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Chorioamnionitis of Placenta

Last updated Aug. 13, 2018

Approved by: Maulik P. Purohit MD, MPH

Chorioamnionitis of Placenta is a bacterial infection of the placenta and its membranes (the chorion and amnion).

What are the other Names for this Condition? (Also known as/Synonyms)

  • IAI of Placenta
  • Intra-Amniotic Infection (IAI) of Placenta
  • Placental Chorioamnionitis

What is Chorioamnionitis of Placenta? (Definition/Background Information)

  • Chorioamnionitis of Placenta is a bacterial infection of the placenta and its membranes (the chorion and amnion)
  • The placenta is an organ that connects the developing fetus to the uterine wall. It is a disc shaped reddish brown structure that connects the fetus to the mother through the umbilical cord. The umbilical cord contains two umbilical arteries and one umbilical vein
  • The normal function of placenta is to supply nutrients and oxygen to the fetus from the mother’s blood and remove wastes from the fetal body
  • The chorion and amnion are placental membranes. The chorion is the membrane that is present between the growing fetus and the mother. The amnion closely covers and protects the developing embryo
  • Chorioamnionitis of Placenta may present with fever, increased heart rate, and tenderness in the uterus. This infection may cause heavy bleeding during labor, preterm delivery, or necessitate a C-section delivery
  • With proper and early treatment using antibiotics, the prognosis of Chorioamnionitis of Placenta is generally good

Who gets Chorioamnionitis of Placenta? (Age and Sex Distribution)

  • Younger pregnant women are more at risk of Chorioamnionitis of Placenta
  • Women of underdeveloped countries are more susceptible to this condition, as compared to women living in the developed countries

What are the Risk Factors for Chorioamnionitis of Placenta? (Predisposing Factors)

Risk factors associated with Chorioamnionitis of Placenta include:

  • Younger women (less than 21 years of age)
  • Premature rupture of membranes (water leak)
  • Women belonging to lower socioeconomic status with poor access to proper healthcare
  • Long labor
  • Repeated vaginal examination

It is important to note that having a risk factor does not mean that one will get the condition. A risk factor increases ones chances of getting a condition compared to an individual without the risk factors. Some risk factors are more important than others.
Also, not having a risk factor does not mean that an individual will not get the condition. It is always important to discuss the effect of risk factors with your healthcare provider.

What are the Causes of Chorioamnionitis of Placenta? (Etiology)

Chorioamnionitis of Placenta is an infectious condition that is caused by the following bacterium:

  • Escherichia coli
  • Group B streptococci

Some anaerobic bacteria can also cause the condition.

What are the Signs and Symptoms of Chorioamnionitis of Placenta?

The signs and symptoms associated with Chorioamnionitis of Placenta (in the mother) include:

  • Fever and chills
  • Increased heart rate
  • Foul-smelling amniotic fluid (amniotic fluid is the fluid that surrounds and protects the baby)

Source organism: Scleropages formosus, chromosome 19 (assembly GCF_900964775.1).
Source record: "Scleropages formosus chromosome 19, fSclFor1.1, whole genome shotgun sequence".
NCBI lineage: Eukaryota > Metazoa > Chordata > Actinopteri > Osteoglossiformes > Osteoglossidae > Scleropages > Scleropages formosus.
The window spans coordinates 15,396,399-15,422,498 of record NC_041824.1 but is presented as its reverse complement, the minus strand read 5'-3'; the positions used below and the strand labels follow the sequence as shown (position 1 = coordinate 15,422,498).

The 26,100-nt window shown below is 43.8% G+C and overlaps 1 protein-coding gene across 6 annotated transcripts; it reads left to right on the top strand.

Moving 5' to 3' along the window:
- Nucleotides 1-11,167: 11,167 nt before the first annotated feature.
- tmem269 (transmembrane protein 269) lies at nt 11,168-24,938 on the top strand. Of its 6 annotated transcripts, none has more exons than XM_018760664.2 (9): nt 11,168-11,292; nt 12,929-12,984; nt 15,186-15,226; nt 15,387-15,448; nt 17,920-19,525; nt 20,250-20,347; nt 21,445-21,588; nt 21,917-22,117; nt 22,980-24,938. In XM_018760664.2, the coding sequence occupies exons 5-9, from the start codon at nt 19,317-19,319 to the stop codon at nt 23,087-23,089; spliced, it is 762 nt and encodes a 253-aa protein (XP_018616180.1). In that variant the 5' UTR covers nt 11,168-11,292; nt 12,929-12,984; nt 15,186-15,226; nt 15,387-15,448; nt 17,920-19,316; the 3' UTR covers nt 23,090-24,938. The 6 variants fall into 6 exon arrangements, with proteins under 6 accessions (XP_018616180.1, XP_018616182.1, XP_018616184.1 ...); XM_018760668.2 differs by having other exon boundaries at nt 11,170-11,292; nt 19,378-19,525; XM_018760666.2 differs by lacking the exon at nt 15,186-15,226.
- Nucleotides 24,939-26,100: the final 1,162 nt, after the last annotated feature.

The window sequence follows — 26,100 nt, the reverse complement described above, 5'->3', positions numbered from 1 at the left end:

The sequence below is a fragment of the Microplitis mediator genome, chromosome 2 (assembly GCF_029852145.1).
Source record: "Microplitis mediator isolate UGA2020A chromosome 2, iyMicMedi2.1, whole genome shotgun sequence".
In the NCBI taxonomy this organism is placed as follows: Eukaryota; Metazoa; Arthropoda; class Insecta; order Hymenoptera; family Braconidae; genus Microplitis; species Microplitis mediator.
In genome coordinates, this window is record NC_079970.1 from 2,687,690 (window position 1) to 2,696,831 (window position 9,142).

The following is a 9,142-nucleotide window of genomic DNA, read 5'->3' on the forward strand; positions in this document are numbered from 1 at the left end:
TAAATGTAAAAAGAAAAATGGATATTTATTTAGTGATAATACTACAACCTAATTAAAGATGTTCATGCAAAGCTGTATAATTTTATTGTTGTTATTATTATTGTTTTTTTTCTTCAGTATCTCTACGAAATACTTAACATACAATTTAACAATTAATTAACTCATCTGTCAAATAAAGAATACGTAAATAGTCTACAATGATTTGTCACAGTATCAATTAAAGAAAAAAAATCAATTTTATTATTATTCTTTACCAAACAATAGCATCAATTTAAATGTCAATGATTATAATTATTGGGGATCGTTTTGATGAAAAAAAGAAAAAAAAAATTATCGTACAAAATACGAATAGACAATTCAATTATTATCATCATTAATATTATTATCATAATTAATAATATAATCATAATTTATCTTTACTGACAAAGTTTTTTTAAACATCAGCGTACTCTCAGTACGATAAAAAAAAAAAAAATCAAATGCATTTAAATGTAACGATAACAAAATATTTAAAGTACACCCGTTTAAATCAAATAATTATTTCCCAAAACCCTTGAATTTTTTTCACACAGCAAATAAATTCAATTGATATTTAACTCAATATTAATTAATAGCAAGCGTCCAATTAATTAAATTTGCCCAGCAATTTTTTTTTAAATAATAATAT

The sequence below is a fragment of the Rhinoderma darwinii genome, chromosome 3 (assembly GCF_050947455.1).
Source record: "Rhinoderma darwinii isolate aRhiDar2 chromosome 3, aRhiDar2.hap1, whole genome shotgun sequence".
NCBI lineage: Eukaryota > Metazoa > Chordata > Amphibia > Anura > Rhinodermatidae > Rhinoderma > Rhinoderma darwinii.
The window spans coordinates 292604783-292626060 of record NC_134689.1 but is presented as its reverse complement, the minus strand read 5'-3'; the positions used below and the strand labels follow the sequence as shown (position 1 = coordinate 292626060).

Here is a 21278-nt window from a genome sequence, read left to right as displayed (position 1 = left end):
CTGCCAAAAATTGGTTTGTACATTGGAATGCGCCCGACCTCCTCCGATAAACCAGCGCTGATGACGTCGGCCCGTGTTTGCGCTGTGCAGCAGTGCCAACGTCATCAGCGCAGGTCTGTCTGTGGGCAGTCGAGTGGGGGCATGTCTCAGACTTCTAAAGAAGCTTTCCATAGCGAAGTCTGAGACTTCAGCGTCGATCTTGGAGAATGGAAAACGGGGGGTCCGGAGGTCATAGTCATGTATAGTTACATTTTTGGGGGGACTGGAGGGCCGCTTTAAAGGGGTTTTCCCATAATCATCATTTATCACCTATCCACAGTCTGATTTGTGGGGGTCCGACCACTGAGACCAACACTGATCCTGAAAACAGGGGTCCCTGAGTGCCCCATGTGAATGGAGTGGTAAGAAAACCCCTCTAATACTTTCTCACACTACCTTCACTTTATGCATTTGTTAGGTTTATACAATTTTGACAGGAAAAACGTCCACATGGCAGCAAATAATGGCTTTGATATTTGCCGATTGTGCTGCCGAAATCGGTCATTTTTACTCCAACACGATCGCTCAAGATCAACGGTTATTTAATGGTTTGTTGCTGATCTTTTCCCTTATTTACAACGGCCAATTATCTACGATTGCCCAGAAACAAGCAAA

• Uterine tenderness (pain while pressing the uterus)

How is Chorioamnionitis of Placenta Diagnosed?

The diagnosis of Chorioamnionitis of Placenta may include:

  • Complete physical examination of the mother
  • Complete blood count, which may show an increased number of white blood cells
  • Examination of placental membranes under microscope: It may show the presence of white blood cells infiltrating the placental membranes with abscess formation

Many clinical conditions may have similar signs and symptoms. Your healthcare provider may perform additional tests to rule out other clinical conditions to arrive at a definitive diagnosis.

What are the possible Complications of Chorioamnionitis of Placenta?

Complications due to Chorioamnionitis of Placenta include:

Maternal complications:

  • Increased chances of caesarean delivery
  • Heavy bleeding during labor
  • Bacteremia: Systemic infection of the mother with spread of bacteria in blood

Fetal complications:

  • Premature delivery of the baby
  • Pneumonia (lung infection)
  • Meningitis (infection of the coverings of the brain and spinal cord)

How is Chorioamnionitis of Placenta Treated?

  • Antibiotic therapy is the mainstay of treatment for Chorioamnionitis of Placenta
  • Penicillin in combination with gentamicin are generally administered to treat this condition

How can Chorioamnionitis of Placenta be Prevented?

Preventive measures for Chorioamnionitis of Placenta include:

  • All women who test positive for group B streptococcal infection should be provided antibiotic treatment to eradicate the infection
  • Repeated and unnecessary vaginal examinations should be avoided during labor
  • If membrane rupture occurs early during labor, the patient should be carefully observed for developing signs of infection (if any)

What is the Prognosis of Chorioamnionitis of Placenta? (Outcomes/Resolutions)

With early and appropriate treatment, the prognosis of Chorioamnionitis of Placenta is generally very good.

Additional and Relevant Useful Information for Chorioamnionitis of Placenta:

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Reviewed and Approved by a member of the DoveMed Editorial Board
First uploaded: Aug. 10, 2015
Last updated: Aug. 13, 2018